|Publication number||US4042951 A|
|Application number||US 05/616,718|
|Publication date||Aug 16, 1977|
|Filing date||Sep 25, 1975|
|Priority date||Sep 25, 1975|
|Also published as||DE2643147A1|
|Publication number||05616718, 616718, US 4042951 A, US 4042951A, US-A-4042951, US4042951 A, US4042951A|
|Inventors||John Thomas Robinson, Richard A. Edwards|
|Original Assignee||Texas Instruments Incorporated|
|Export Citation||BiBTeX, EndNote, RefMan|
|Patent Citations (9), Referenced by (18), Classifications (43)|
|External Links: USPTO, USPTO Assignment, Espacenet|
This invention relates to semiconductor devices, and more particularly to the assembly or packaging of a semiconductor diode in a coaxial double-plug, glass-sealed package, wherein both the anode and cathode of the diode are bonded to the coaxial leads by means of a gold-germanium alloy.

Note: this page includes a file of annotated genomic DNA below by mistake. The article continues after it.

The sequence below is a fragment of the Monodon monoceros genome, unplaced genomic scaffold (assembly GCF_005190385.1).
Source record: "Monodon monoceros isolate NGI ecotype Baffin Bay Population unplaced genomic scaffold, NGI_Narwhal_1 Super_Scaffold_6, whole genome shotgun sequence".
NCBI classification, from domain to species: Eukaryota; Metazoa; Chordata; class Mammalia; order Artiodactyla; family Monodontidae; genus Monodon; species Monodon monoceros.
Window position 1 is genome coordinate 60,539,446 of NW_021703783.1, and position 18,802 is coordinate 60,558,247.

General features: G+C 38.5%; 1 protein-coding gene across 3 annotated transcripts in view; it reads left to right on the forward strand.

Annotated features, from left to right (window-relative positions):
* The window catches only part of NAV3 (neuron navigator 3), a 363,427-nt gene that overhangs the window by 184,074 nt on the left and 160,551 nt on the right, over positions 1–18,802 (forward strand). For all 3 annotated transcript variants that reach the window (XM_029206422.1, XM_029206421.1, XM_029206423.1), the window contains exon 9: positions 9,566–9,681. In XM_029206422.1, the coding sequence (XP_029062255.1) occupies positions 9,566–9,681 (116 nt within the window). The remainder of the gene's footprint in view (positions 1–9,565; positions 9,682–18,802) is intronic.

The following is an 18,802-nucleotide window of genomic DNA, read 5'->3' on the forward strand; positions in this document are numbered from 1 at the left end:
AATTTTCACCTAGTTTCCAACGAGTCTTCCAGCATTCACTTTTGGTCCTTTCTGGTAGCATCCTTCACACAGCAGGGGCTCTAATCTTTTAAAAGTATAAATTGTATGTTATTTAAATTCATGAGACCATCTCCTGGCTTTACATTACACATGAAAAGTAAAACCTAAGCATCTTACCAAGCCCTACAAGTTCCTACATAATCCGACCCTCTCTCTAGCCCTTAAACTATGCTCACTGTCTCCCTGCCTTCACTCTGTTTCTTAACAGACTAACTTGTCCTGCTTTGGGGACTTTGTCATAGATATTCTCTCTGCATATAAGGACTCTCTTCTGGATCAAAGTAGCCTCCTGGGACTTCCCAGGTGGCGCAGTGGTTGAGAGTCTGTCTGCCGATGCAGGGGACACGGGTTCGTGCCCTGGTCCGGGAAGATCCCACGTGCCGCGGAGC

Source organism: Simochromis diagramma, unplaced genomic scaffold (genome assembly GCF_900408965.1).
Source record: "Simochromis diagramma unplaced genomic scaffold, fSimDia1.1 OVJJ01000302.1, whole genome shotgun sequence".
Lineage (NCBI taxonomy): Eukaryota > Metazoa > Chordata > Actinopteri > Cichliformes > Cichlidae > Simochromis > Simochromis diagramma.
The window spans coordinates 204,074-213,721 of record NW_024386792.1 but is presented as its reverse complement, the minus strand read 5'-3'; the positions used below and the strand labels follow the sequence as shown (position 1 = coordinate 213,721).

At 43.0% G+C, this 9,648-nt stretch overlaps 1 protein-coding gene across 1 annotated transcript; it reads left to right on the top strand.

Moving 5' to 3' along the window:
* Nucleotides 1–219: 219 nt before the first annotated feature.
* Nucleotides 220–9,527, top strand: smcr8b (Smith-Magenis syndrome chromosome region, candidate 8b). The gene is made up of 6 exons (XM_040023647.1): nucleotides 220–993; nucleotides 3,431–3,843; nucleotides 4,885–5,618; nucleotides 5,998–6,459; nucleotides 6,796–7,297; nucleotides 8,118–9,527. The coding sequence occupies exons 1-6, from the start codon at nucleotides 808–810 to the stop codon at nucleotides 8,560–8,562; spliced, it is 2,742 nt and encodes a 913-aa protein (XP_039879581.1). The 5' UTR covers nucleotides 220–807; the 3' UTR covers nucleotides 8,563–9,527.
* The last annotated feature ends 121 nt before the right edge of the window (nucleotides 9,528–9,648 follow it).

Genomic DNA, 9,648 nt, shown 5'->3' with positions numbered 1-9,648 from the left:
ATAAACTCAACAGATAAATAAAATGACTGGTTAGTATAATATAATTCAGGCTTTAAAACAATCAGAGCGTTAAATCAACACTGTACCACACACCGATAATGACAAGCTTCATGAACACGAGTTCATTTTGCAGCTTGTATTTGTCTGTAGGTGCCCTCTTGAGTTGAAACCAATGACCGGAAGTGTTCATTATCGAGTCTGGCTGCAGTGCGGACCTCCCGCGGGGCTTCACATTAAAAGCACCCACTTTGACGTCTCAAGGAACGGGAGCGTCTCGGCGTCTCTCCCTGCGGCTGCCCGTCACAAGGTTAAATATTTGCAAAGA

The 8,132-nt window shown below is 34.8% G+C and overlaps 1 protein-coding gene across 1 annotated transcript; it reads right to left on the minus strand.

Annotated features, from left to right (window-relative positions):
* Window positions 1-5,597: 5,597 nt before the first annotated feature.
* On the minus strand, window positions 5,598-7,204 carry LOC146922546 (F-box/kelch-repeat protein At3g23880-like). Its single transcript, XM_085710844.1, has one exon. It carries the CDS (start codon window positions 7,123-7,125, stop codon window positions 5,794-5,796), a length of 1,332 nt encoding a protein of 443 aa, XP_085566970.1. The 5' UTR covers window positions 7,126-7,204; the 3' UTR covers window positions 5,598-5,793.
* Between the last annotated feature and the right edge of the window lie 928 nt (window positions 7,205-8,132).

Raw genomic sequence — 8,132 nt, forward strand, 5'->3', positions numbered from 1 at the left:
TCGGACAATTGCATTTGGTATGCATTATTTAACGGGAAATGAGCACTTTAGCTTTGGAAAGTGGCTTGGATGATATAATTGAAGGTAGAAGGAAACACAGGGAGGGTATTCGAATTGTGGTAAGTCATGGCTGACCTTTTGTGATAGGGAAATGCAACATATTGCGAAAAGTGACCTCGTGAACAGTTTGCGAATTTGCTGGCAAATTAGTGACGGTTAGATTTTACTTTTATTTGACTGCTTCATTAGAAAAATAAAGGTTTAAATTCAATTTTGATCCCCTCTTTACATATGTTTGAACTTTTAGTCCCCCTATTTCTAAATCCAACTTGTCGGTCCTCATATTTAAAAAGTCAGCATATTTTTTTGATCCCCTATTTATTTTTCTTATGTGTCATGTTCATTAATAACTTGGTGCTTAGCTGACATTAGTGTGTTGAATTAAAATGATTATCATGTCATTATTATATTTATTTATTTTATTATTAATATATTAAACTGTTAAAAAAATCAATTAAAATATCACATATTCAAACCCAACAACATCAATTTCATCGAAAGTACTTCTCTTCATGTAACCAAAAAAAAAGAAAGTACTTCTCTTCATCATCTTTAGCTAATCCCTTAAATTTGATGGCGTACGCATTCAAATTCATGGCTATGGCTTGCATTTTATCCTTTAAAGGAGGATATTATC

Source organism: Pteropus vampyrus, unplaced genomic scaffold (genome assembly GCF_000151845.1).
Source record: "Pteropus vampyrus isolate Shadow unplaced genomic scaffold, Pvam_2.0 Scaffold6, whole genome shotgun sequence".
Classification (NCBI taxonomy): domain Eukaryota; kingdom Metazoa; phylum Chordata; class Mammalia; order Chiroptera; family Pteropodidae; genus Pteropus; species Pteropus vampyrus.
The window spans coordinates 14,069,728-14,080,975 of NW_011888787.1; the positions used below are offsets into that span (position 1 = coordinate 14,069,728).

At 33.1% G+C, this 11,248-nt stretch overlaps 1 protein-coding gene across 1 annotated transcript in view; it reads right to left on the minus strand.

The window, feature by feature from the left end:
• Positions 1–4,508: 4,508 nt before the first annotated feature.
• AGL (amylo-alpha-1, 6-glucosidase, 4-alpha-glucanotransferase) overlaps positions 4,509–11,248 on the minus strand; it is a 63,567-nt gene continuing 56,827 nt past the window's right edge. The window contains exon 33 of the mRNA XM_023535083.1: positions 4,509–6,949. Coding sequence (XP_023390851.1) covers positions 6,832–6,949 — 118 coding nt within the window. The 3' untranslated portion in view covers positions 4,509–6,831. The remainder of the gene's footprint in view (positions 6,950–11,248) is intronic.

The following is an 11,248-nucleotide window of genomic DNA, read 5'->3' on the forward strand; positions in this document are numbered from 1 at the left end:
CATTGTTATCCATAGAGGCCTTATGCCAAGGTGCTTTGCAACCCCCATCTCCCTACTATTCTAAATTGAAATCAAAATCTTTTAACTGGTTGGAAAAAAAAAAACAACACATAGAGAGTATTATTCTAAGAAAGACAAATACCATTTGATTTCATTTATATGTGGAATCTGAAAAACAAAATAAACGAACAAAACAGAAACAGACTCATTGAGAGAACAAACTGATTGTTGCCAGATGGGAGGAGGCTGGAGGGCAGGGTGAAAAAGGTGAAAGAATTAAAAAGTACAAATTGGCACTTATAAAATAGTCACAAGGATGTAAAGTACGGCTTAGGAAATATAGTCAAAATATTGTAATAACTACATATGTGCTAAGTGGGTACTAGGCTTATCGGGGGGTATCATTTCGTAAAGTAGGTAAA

A coaxial-lead, glass-sealed semiconductor diode, commonly referred to as a "glass diode," has been a standard device for many years. Typically, such devices have not required a metallurgical bond between the metal contacts of the semiconductor chip and the surfaces of the metal plug leads in contact therewith, since the stresses generated when forming the glass-to-metal seal have been considered sufficient to provide reliable electrical continuity under the conditions encountered during normal use.
In certain environments, however, reliability problems have developed due to intermittent electrical discontinuities, i.e., intermittent separation of the chip contacts from the metallic plug leads. In order to solve this problem, various attempts to obtain reliable alloy bondings have been made. For example, diffusion bonding between the plugs and the semiconductor metallization has been tried and proven insufficient. Also, prior attempts have frequently resulted in excessive interaction of the device metallization with the silicon chip, thereby altering the device performance characteristics, and even leading to excessive stress concentrations resulting in a fracture of the silicon chip.
Accordingly, it is an object of the present invention to provide a glass diode assembly having improved reliability. A more specific object of the invention is to provide a glass diode assembly wherein improved metallurgical bonding is obtained to eliminate intermittent electrical discontinuities.